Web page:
charredCharred Walls Of The Damned, who some might refer to as a “supergroup” have delivered their third album albeit after a five year break. Certainly, the collective CV’s of the band members name check some of heavy metal’s finest – Iced Earth, Death Angel, Deicide, Testament and a certain Judas Priest. Band founder, Richard Christy’s mission statement was “I want people to listen to this album, bang their head, and have fun”. “Creatures Watching Over The Dead” represents the fruits of their collaboration despite many busy schedules. Let’s see how successful he is.

The chugging, almost brutal opener of “My Eyes” displays Tim “Ripper” Owens in commanding form. The percussion from Richard Christy is chest pounding with Jason Suecof’s shredding guitar blasting in. There’s no mistake they’ve gone for the fists-raised-in-the-air anthemic song structure. “The Soulless”, with its’ feverish, frenetic thrash is taut and aggressive overlaid with Owens’ ability to stretch across the octave range proving why he fronted Judas Priest for a time and there’s no doubting his commanding presence here. Elements of the NWOBHM descend into a pure thrash orgy that comes as no surprise given the personnel’s’ respective backgrounds. So far, this has been an impressive opening salvo.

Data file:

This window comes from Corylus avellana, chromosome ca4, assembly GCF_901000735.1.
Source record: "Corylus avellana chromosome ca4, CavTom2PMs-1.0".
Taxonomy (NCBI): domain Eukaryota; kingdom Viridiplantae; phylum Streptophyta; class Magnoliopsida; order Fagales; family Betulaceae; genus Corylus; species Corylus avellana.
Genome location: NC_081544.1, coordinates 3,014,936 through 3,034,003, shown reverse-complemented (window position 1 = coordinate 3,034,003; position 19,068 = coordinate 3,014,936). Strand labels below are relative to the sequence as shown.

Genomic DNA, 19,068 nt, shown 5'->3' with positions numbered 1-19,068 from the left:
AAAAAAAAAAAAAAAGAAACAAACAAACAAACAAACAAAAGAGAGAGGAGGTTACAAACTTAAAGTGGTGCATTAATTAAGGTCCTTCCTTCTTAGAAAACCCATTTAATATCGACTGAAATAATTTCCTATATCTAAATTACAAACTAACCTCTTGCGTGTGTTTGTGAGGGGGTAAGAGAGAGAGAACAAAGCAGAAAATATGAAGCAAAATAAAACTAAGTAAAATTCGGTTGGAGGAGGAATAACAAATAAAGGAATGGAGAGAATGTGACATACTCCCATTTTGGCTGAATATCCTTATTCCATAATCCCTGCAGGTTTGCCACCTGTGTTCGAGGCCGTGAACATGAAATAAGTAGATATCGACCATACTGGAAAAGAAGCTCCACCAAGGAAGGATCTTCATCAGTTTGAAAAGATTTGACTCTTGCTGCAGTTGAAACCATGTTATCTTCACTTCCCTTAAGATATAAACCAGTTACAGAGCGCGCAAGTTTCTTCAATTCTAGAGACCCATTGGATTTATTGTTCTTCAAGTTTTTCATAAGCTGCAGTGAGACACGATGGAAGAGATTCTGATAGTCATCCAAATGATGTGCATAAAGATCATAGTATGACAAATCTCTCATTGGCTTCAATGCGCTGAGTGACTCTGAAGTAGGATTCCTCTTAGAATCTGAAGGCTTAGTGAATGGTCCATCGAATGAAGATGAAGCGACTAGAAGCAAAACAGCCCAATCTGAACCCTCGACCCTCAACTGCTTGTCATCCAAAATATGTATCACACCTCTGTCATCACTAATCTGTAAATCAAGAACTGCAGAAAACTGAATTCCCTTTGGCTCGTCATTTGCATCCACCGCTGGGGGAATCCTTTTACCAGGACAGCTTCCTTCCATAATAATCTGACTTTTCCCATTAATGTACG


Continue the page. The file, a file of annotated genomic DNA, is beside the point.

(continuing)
There’s hints of post 2000 Iron Maiden on “Afterlife” with plenty of melody and hooks on offer. Owens adopts more of a Ronnie James Dio style delivery on “As I Catch My Breath”, again his other work with Dio Disciples bringing an extra dimension to the party. This is a more dramatic affair that leads into “Lies”, with its’ nu metal tangent that brings to mind Creed before a crank up to a “Load” era Metallica style stomp. There’s not too much in the originality stakes and there is a wiff of predictability but the quality that each band member brings gives it a shine. “Reach Into The Light” is a more punchy number that vocally is very much in the style of Priest’s “Painkiller”. Steve Digiorgio’s bass along with Christy’s drum work create a formidable rhythm section although there are times when the blast beats can give some of the tracks a repetitive feel.

The closing few numbers lack the bite and inspiration of the album’s first half which is a shame given that album duration is under 35 minutes. There is, however some technically impressive guitar work on “Tear Me Down” that is sure to please. The anthemic structure of “Living In The Shadow Of Yesterday” has an American west coast radio accessibility that will surely help garner greater attention. There’s no denying the talent, technicality and experience of the band members but there does tend to be a one dimensional feel that sometimes happens when these collectives come together. Suecof’s production is super clean and he’s allowed the space that ensures the talents of all four of them are on display. Fans of all the associated bands will surely enjoy the album and the merits that everyone brings to the table.

(7/10 Johnny Zed)